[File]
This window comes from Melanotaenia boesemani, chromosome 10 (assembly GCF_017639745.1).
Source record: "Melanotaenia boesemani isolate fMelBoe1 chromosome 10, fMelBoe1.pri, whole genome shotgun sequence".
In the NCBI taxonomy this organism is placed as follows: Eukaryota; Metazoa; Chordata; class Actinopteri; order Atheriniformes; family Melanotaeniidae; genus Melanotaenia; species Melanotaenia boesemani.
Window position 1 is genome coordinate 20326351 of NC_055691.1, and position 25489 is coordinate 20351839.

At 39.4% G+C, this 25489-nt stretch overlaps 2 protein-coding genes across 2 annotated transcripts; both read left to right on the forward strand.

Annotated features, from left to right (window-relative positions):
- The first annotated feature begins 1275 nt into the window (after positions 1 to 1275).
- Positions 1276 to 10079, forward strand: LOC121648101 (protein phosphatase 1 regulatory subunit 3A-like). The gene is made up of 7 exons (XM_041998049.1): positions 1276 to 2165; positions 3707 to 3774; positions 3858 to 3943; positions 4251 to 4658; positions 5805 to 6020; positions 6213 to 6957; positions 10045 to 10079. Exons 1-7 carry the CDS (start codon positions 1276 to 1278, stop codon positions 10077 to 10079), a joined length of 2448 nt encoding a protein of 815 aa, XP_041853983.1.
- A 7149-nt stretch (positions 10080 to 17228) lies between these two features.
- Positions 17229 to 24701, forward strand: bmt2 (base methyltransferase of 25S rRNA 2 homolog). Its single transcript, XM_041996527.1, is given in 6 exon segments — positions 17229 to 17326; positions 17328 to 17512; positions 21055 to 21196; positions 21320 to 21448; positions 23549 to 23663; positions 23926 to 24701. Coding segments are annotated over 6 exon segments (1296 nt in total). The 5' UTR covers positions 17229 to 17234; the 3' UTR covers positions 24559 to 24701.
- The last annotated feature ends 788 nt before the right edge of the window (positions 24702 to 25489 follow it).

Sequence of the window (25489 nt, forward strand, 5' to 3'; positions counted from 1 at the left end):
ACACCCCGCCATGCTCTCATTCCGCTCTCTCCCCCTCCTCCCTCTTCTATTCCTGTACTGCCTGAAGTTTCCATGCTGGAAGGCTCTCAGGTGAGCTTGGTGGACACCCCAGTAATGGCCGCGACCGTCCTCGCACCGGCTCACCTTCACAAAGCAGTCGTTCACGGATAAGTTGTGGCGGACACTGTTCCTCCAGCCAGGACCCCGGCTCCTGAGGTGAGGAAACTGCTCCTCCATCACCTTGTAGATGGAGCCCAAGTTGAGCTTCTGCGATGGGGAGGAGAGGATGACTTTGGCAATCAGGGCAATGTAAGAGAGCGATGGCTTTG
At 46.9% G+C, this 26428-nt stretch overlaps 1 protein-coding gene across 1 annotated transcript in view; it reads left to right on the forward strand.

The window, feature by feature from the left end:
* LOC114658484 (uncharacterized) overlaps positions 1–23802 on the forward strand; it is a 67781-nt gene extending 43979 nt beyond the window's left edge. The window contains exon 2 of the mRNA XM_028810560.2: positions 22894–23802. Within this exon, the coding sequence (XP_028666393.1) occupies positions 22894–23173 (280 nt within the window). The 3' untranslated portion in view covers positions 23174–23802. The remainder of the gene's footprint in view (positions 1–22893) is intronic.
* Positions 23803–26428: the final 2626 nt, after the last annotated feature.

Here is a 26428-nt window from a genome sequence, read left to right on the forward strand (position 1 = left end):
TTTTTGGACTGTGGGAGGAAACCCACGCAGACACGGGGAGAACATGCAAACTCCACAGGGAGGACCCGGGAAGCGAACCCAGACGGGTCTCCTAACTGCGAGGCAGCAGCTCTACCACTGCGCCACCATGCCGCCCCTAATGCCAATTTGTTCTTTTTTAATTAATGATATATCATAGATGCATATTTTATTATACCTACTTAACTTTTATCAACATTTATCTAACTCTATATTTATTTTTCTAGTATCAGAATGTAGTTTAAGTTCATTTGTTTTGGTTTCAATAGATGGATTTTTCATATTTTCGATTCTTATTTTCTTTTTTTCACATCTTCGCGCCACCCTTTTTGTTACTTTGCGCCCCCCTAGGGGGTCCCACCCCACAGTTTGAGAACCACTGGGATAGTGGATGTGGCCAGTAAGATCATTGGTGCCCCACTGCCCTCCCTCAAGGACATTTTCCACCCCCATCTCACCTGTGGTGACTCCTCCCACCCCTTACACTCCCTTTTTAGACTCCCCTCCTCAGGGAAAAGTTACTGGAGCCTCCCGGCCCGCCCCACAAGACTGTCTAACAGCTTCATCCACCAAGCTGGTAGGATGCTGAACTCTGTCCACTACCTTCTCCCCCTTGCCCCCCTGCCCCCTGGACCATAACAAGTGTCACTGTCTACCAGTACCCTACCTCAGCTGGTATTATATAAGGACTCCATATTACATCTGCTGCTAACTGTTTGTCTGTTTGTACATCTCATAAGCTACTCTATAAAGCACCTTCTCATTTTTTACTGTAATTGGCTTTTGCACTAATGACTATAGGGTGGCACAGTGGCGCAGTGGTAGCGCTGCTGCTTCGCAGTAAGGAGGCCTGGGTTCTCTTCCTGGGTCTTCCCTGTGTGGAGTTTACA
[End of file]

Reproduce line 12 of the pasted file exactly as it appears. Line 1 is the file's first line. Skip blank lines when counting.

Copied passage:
Sequence of the window (25489 nt, forward strand, 5' to 3'; positions counted from 1 at the left end):